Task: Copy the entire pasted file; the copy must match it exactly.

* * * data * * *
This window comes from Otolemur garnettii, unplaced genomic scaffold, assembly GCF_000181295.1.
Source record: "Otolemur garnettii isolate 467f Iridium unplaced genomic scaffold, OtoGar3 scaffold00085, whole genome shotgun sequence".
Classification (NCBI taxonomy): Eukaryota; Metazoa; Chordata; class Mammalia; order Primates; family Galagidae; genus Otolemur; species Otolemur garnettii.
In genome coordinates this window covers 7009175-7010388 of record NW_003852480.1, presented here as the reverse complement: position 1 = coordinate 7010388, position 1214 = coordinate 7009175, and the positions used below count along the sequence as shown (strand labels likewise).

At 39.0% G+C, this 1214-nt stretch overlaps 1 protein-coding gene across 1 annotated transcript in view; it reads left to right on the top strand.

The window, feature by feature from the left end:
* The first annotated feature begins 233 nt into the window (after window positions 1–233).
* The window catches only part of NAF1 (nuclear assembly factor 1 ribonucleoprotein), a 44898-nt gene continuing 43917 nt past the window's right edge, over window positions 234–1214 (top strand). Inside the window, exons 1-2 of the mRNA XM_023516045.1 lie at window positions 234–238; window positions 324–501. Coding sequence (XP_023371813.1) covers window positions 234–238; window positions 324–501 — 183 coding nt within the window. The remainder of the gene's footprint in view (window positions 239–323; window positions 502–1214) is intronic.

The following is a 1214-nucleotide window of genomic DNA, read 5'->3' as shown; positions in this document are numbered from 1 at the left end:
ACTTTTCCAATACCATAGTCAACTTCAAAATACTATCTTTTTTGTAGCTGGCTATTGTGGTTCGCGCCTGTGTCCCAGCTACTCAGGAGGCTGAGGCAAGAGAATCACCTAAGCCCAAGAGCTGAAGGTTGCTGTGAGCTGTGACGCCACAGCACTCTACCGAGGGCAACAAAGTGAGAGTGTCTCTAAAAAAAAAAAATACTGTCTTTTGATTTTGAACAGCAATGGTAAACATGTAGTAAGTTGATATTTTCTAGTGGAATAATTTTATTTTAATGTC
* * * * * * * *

This window comes from Otolemur garnettii, unplaced genomic scaffold, assembly GCF_000181295.1.
Source record: "Otolemur garnettii isolate 467f Iridium unplaced genomic scaffold, OtoGar3 scaffold00085, whole genome shotgun sequence".
Classification (NCBI taxonomy): Eukaryota; Metazoa; Chordata; class Mammalia; order Primates; family Galagidae; genus Otolemur; species Otolemur garnettii.
In genome coordinates this window covers 7009175-7010388 of record NW_003852480.1, presented here as the reverse complement: position 1 = coordinate 7010388, position 1214 = coordinate 7009175, and the positions used below count along the sequence as shown (strand labels likewise).

At 39.0% G+C, this 1214-nt stretch overlaps 1 protein-coding gene across 1 annotated transcript in view; it reads left to right on the top strand.

The window, feature by feature from the left end:
* The first annotated feature begins 233 nt into the window (after window positions 1–233).
* The window catches only part of NAF1 (nuclear assembly factor 1 ribonucleoprotein), a 44898-nt gene continuing 43917 nt past the window's right edge, over window positions 234–1214 (top strand). Inside the window, exons 1-2 of the mRNA XM_023516045.1 lie at window positions 234–238; window positions 324–501. Coding sequence (XP_023371813.1) covers window positions 234–238; window positions 324–501 — 183 coding nt within the window. The remainder of the gene's footprint in view (window positions 239–323; window positions 502–1214) is intronic.

The following is a 1214-nucleotide window of genomic DNA, read 5'->3' as shown; positions in this document are numbered from 1 at the left end:
ACTTTTCCAATACCATAGTCAACTTCAAAATACTATCTTTTTTGTAGCTGGCTATTGTGGTTCGCGCCTGTGTCCCAGCTACTCAGGAGGCTGAGGCAAGAGAATCACCTAAGCCCAAGAGCTGAAGGTTGCTGTGAGCTGTGACGCCACAGCACTCTACCGAGGGCAACAAAGTGAGAGTGTCTCTAAAAAAAAAAAATACTGTCTTTTGATTTTGAACAGCAATGGTAAACATGTAGTAAGTTGATATTTTCTAGTGGAATAATTTTATTTTAATGTC